• Fresh Awakening — For Luschka at Diary of a First Child, the new year has coincided with a return to restful nights. With sleep, she's found new directions in life, but while she can't make too many changes to her life right now, she's inspired and excited about the future.
  • Learning to slow down after a busy Festive Season Stoneageparent describes the joys and lows of this year's festive season, as well as her New Year's resolutions.
  • Detoxing' Your Toddler After the Holidays — Does your family suffer side effects from the holidays? Join Christine from African Babies Don't Cry to learn how she detoxed herself and her toddler off the treats and festivities of the season.
  • Scheduling is OK! — Jaye Anne at Wide Awake, Half Asleep explores the possibilities of the — SCHEDULE!!
  • We're Saving their First Christmas for Next Time — Mercedes at Project Procrastinot takes it easy after moving with her husband and new babies to Scotland.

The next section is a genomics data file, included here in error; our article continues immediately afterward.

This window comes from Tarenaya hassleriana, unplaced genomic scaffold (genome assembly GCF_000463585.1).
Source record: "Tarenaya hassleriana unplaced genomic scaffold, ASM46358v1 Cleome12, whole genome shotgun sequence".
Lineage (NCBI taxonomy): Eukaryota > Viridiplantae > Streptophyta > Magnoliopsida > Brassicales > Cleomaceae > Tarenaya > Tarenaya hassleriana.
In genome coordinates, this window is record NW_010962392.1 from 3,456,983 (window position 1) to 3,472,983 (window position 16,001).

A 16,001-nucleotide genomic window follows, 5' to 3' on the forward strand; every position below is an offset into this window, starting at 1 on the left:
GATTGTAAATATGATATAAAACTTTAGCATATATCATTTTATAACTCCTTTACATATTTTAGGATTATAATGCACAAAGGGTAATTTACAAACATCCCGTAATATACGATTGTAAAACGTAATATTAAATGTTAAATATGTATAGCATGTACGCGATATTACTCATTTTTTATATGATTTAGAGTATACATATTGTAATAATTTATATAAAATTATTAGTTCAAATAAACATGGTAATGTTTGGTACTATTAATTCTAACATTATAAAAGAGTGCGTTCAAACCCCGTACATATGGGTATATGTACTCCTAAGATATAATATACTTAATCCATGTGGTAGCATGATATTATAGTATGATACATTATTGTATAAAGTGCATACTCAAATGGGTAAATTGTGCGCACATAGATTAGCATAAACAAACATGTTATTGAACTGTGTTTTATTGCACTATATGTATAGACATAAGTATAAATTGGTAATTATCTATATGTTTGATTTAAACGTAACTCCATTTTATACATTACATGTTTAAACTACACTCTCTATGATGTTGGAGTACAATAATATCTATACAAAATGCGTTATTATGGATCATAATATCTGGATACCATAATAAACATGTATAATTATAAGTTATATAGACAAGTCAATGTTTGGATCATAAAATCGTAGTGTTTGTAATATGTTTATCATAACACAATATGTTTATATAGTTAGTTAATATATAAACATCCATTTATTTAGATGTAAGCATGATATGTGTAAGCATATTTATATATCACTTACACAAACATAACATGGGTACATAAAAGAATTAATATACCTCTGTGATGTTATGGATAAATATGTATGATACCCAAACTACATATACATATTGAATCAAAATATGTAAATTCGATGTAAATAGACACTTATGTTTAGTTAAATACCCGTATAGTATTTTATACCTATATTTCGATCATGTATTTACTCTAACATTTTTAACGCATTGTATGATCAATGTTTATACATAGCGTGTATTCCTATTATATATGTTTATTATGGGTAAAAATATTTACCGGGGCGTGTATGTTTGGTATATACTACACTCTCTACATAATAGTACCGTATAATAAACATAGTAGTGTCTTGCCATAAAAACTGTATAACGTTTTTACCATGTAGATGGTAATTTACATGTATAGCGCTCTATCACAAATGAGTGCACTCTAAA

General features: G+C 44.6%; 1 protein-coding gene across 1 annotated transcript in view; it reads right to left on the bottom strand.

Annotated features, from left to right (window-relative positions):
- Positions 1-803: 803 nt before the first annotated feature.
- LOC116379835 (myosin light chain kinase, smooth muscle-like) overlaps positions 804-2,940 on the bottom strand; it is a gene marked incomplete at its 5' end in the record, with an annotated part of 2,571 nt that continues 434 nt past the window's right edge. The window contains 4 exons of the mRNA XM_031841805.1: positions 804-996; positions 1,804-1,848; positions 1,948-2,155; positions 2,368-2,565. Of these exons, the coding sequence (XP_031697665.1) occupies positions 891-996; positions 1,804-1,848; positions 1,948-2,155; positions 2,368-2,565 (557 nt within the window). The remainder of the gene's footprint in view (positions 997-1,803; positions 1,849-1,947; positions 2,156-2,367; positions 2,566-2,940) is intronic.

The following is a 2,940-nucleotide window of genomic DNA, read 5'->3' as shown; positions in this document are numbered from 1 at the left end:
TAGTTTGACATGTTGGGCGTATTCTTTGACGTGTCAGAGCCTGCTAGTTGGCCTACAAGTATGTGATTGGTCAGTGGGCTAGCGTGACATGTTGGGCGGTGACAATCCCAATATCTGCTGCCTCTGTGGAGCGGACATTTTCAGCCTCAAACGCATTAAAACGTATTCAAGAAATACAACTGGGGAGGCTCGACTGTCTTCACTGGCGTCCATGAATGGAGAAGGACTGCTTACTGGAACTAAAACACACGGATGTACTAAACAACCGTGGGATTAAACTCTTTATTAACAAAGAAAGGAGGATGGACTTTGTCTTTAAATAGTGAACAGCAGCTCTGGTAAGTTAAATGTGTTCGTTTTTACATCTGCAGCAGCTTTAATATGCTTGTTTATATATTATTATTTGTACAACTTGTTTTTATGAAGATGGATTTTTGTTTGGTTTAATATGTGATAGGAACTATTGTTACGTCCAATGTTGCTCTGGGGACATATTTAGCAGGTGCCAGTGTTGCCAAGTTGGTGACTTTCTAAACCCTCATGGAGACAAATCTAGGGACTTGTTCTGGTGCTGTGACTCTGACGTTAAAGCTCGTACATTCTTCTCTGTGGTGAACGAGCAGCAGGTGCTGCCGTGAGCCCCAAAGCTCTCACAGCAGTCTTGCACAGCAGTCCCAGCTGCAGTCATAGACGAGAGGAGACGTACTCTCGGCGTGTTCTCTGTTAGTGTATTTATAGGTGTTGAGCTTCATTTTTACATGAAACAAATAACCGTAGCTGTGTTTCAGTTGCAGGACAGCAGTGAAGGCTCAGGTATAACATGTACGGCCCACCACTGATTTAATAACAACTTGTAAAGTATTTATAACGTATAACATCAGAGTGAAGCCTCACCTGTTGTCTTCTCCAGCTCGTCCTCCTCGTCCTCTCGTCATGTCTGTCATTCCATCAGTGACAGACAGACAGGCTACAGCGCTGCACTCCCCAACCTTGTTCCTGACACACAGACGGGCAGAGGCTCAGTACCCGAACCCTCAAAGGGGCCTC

• A Vacation from the World — Mandy at Living Peacefully with Children retreats with her family at the end of every year in order to recuperate and enjoy one another.
  • On the Road to Recovery — Dionna at Code Name: Mama isn't just recovering from the holidays, she's recovering from a lifestyle.
  • We Never Left the GrindErika Gebhardt compares a typical day pre-holidays and post-holidays.
  • Remembering and Recovering from the Holidays (One day at a time) — Emily at S.A.H.M i AM is recovering from holidays slowly--taking one day at a time--while trying to remember all the sweet moments that passed too quickly.
  • 5 a Day — To get back on track Jennifer at True Confessions of a Real Mommy needed a simple system to help her family learn new values.
  • Holiday Detox & Healing: Bieler Broth — Megan at The Boho Mama shares her secret for a gentle, whole-foods-based post-holiday detox: Bieler Broth!